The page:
Sorenstam readies for Edgewood
Ryan Summerlin July 10, 2014
Annika Sorenstam has spent her share of time on the golf course, and next week she’ll be at Edgewood as one of the most anticipated players of this year’s American Century Championship.
“I’ve been practicing a little bit but really haven’t been on a golf course too much this year. So feels great to be out here and really starting to play a little bit,” Sorenstam said.
Though she is a first-time ACC player, Sorenstam is no stranger to Lake Tahoe.
“The reason I’m playing this is I spend a lot of time here in Lake Tahoe. As a matter of fact, this is our second home. We spend three to four months here. So, the last few years I’ve been a spectator on the 17th hole. So I’m very aware of the tournament and the stature of it and this year the tournament really reached out to my camp and asked if I wanted to play,” Sorenstam said.
The Swedish-born player retired from professional golfing in 2008 and during her career had 89 worldwide victories including 72 on the LPGA and 10 Major Championships. Though her past success on the golf course, Sorenstam is not convinced she’ll just roll over next weeks competition.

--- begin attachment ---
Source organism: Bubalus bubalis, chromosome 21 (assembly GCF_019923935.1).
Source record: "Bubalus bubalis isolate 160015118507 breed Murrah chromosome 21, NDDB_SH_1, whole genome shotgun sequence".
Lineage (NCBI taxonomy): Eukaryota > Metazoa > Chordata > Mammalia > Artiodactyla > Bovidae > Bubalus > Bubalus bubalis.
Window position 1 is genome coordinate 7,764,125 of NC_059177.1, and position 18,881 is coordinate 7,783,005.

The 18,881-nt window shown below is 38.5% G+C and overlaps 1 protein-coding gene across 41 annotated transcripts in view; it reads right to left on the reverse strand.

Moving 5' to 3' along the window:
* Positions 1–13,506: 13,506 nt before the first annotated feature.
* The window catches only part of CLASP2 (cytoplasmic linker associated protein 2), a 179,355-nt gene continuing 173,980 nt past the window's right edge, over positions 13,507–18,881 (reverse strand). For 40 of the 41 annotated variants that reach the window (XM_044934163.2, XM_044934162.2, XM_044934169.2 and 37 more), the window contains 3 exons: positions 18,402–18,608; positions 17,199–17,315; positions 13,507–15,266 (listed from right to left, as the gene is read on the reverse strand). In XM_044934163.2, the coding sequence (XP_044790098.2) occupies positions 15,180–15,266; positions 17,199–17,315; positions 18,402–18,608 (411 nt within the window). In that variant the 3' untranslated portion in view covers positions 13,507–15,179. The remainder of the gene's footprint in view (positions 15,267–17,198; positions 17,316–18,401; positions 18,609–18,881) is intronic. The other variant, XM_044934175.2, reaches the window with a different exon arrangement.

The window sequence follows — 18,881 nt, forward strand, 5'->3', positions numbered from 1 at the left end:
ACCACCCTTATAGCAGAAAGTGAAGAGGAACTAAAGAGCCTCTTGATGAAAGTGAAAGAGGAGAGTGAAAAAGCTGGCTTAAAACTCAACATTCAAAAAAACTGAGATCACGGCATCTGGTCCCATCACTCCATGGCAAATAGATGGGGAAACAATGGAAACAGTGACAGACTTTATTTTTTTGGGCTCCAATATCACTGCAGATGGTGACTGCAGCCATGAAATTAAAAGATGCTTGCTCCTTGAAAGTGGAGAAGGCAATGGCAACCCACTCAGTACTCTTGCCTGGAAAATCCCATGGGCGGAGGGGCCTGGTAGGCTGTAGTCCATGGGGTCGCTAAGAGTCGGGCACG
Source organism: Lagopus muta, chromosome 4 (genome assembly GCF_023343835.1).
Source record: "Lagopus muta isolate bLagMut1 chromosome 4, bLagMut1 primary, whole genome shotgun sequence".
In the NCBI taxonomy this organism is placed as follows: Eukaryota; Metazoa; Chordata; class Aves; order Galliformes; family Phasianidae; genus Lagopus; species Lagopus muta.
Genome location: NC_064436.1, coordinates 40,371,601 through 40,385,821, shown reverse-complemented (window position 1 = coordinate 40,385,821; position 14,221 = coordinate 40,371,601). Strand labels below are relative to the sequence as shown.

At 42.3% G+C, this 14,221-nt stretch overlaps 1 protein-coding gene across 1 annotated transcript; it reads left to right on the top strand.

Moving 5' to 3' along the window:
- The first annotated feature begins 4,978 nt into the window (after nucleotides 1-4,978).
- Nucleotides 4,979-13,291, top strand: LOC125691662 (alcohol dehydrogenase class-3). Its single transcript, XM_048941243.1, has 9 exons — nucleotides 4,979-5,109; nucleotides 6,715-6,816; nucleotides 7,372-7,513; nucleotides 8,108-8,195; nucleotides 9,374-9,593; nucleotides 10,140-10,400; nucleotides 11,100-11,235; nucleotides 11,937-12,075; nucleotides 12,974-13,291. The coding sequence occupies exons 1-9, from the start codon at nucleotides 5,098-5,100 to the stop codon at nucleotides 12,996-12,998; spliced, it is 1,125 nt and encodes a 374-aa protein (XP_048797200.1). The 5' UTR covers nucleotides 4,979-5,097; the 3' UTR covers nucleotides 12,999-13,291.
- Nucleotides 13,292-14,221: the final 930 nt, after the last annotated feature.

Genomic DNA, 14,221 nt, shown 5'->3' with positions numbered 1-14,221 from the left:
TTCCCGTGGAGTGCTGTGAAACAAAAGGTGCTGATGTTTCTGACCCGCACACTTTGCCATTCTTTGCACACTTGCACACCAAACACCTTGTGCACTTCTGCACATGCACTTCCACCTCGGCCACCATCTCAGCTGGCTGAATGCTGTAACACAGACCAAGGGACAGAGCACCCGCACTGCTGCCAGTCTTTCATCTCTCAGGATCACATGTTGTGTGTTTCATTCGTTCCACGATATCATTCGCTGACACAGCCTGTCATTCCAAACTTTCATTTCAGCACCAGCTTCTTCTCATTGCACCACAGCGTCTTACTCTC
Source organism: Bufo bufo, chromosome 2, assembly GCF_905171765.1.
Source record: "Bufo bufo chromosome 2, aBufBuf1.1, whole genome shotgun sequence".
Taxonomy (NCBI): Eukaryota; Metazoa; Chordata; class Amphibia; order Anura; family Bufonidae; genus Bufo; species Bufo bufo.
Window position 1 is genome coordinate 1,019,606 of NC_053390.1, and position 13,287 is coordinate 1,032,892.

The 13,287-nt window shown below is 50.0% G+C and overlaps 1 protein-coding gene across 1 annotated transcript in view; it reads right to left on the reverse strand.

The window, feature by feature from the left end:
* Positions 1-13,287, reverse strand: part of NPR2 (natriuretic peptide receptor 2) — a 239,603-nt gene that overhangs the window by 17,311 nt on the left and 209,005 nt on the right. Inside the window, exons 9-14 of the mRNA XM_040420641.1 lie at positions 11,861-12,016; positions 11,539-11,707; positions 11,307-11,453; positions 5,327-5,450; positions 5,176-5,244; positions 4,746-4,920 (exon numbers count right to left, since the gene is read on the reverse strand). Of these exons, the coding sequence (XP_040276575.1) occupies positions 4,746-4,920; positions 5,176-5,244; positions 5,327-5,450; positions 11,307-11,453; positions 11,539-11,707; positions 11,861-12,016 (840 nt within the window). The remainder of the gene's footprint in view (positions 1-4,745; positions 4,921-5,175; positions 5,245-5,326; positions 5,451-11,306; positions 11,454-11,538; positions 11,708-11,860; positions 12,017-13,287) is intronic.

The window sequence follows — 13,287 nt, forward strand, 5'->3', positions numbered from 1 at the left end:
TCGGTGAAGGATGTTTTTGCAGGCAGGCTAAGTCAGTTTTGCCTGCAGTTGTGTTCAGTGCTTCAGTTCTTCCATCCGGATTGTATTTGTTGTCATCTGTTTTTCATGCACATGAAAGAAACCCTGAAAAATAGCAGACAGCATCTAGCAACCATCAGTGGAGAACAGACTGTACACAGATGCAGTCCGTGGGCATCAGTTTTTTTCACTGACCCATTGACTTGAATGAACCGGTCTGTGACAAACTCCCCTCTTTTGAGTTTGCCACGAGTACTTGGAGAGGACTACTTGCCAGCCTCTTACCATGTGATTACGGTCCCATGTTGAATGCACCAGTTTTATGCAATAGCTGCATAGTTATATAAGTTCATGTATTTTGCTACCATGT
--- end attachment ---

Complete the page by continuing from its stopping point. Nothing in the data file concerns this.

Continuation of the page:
“I have to tell you, in playing this last few holes today, this is not an easy golf course. And it’s impressive how well they do out here. I mean, this is not what they do for a living. This is kind of what they do for fun,” Sorenstam said on Wednesday. “It will be interesting to see how my game stacks up to these world renowned athletes and actors, et cetera. It’s a fun format.”
She admits her game may have dropped off in the last six years and is expecting a 250-yard long-game, with the elevation in mind. According to ACC veteran John Elway, some participants can hit the ball a little farther.
“I mean, especially up at altitude where Tahoe is, you have guys that can hit it 350-yards at times,” Elway said.
Despite the difference in yardage and being away from competitive golfing for a few years, Elway still considers Sorenstam a major competitor.
“Not knowing how much she’s been able to play, but also in playing golf for her is probably like riding a bike. So, knowing she’s going to be the one to beat, and realize with her history and the great career that she had on that, she’s definitely going to be the one to beat,” Elway said.
Sorenstam considers herself a conservative player who plays to her strengths and will be looking for some birdies and a few eagles on the par 4s and 5s. She wants to stay away from the big numbers, but keeps in mind this tournament is really about having fun and is looking forward to knowing who she’ll be partnered with.
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